Need to design/install complete HVAC package

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  #41  
Old 10-23-08, 03:09 PM
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Only gauges I have with a "normal range" are for 134A. Bought it because I couldn't find the auto adapters. Which I did find, once I used the new gauge and couldn't return it.
 

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  #42  
Old 10-27-08, 11:30 AM
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Why so much Anger?

Why is there so much anger here? It's not like there is only one air/con business in the world and I'm trying to take your revenue away. I think people need to relax and take it easy!

Haha, and I do agree with most of you. I'd probably do all the heavy lifting myself and hire the butt crack guy for the final connection and final refill/recharge.

People, please don't be so and go have a ice cold beer! Beer 4U2

By the way, It's been a month and a half because it's not that important, it's only an a/c unit! I live in Los Angeles, I can open my window and use a fan and achieve almost the same result! Hahahaha It's almost November now. hmmmmmm.... I might not even think about it until next summer!
 

Last edited by philipk2003; 10-27-08 at 11:39 AM. Reason: Update
  #43  
Old 10-27-08, 02:13 PM
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Good idea. If your lucky the Dems will have the White House, Senate, and House and your repair will be 3 times as much as if you had done it now.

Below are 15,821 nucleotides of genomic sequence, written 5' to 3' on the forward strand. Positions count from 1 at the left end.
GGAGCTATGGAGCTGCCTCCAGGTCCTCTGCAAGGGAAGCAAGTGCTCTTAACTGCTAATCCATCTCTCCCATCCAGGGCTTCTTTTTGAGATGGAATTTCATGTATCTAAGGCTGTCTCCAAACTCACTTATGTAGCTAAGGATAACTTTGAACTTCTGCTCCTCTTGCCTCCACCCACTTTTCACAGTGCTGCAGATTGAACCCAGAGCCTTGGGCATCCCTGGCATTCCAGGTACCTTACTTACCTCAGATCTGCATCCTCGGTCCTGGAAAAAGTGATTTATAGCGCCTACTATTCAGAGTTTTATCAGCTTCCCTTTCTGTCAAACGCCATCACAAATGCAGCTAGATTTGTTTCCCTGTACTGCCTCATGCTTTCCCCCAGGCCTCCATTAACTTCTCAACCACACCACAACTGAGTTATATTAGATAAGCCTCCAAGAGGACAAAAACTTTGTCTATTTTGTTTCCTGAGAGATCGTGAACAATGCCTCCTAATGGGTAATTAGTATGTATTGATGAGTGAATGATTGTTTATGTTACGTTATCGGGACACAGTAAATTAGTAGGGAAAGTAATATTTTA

#44  
Old 10-27-08, 03:06 PM
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I'm not angry and I don't see any other respondent in this thread that seems to be angry, at least not to anyone posting.

I learned the hands-on part of refrigeration work when I was in my early twenties. We didn't have the laws way back then that exist today and so we didn't have to have much more than a halide torch and a manifold gauge set. More often than not we just used the compressor as a vacuum pump and purged the system with dry nitrogen until we thought it was good enough and then added the refrigerant. We'd purge to atmosphere or sometimes into a bucket of water so we could see the bubbles. It was pretty much a seat-of-the-pants operation. If a system lost a bit of refrigerant over the course of a year we simply added more until it ran satisfactorily. We didn't worry about SEER (because there was no such thing) or ozone depletion. Freon was cheap and so was electricity.

In my mid twenties I learned much more about the physics of refrigeration systems and the design of HVAC. I even designed a few systems and oversaw the installations. Since that time I have also learned that properly designed and installed systems are the exception rather than the norm. Residential cooling was still fairly new at that time, at least using central systems instead of window bangers. Even the popular do-it-yourself magazines often had articles on how to build your own window A/C units from an old belt-driven refrigerator condensing unit.

In the last ten, fifteen or twenty years the dangers of depleting the earth's ozone layer have come to light and it also became common knowledge that the chlorinated fluorocarbon refrigerants that we all thought were so safe were likely a contributing factor in the depletion of the ozone layer. The result was laws such as we now have were implemented.